Michele Grgas Thomas The Triplicate

Once in my adult life I took a two-year hiatus from a paying job. When I moved from Hawaii to Grants Pass, Ore., I became a stay-at-home mom. After living in apartments, condos and a home in a subdivision, I moved onto 3 acres and filled them with chickens, sheep, pigs, two mares, a milking cow named Blossom and a pony named Taffy.

In the spring of 1982, I planted my first vegetable garden. It had every kind of vegetable you can imagine. I even grew scarlet runner beans on the wire fence that enclosed the garden.

Like other novice gardeners, I planted too much of everything, especially tomatoes. That summer, with my infant son on my hip and twin boys under foot, I tried to keep up with tomatoes that multiplied overnight. I cooked sauces, I canned, I gave away, but I couldn't stay ahead of the tomatoes.

My neighbor Millie suggested that I sell them at the local grower's market that had just started in a downtown parking lot. She volunteered to help me. We packed several boxes of tomatoes and the boys in my car. The market was small then with maybe 10 vendors. Market manager Ed charged me $4 for a spot. My tomatoes sold out in two hours! The experience was exhilarating. Besides netting about $12, I enjoyed the social element of getting to know people in the community.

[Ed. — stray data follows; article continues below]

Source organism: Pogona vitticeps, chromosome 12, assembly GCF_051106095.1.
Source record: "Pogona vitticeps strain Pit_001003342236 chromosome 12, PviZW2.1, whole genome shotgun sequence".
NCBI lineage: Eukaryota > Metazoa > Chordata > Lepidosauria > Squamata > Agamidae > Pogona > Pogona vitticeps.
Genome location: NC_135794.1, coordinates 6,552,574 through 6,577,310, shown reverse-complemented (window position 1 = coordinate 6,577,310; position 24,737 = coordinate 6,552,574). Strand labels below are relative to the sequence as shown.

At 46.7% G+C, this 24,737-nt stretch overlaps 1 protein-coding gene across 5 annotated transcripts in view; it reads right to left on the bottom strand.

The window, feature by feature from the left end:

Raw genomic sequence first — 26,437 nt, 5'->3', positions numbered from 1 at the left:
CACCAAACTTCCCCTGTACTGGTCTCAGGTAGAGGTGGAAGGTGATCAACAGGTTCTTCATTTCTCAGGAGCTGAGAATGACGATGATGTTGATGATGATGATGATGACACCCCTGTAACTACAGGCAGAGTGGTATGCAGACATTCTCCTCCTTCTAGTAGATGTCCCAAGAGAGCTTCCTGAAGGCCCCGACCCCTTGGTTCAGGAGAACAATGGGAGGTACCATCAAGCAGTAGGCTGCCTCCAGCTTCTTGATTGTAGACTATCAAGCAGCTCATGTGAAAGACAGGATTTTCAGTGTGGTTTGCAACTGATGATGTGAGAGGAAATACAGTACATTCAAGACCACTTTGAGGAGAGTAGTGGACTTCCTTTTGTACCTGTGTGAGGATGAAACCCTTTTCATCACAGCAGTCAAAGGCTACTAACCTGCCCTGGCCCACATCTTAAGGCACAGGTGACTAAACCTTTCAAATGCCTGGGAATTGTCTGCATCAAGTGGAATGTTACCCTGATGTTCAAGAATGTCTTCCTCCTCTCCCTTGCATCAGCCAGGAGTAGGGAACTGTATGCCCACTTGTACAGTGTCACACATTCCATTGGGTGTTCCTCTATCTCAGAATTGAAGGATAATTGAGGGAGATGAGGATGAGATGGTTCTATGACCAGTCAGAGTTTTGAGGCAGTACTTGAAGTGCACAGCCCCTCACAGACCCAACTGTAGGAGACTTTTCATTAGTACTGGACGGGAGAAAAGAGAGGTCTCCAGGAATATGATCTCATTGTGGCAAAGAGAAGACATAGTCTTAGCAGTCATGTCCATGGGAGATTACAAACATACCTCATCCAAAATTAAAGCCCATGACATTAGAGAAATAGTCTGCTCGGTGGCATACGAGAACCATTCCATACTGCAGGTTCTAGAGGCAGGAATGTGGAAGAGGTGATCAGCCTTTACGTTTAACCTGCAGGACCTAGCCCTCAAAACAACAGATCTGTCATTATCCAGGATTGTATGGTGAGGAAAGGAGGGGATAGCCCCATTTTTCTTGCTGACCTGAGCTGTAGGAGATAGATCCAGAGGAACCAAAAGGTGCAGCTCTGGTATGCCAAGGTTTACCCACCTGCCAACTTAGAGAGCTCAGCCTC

My entrepreneurial spirit craved more products to sell. I added some zucchini that were multiplying in the garden. Then Millie and I got the bright idea to make noodles. My chickens provided "free" eggs, flour was inexpensive, water came from the well, and the Kitchen Aid mixer Mom gave me had a cool noodle-maker attachment. We made the dough, cut it into noodle strips, let them dry and then packaged 8-ounce bags labeled "Homemade Noodles." We charged a dollar a bag.

Soon we were producing a hundred bags per week. We became known as "The Noodle Ladies." I've got the photo to prove it! After three months of intense noodle production, Millie and I retired when the market closed in the fall. Soon afterwards I went back work for the newspaper.

At our local Farmers Market now, I particularly enjoy eavesdropping on the chatter between consumer and vendor. "Do you make these yourself?" "How long do you cook them?" "Will you be here next week?"

It's reminiscent of the Saturday mornings I stood on the other side of the card table so many years ago. One update that's certain if I were still in the same business today: I'd be called "The Pasta Lady."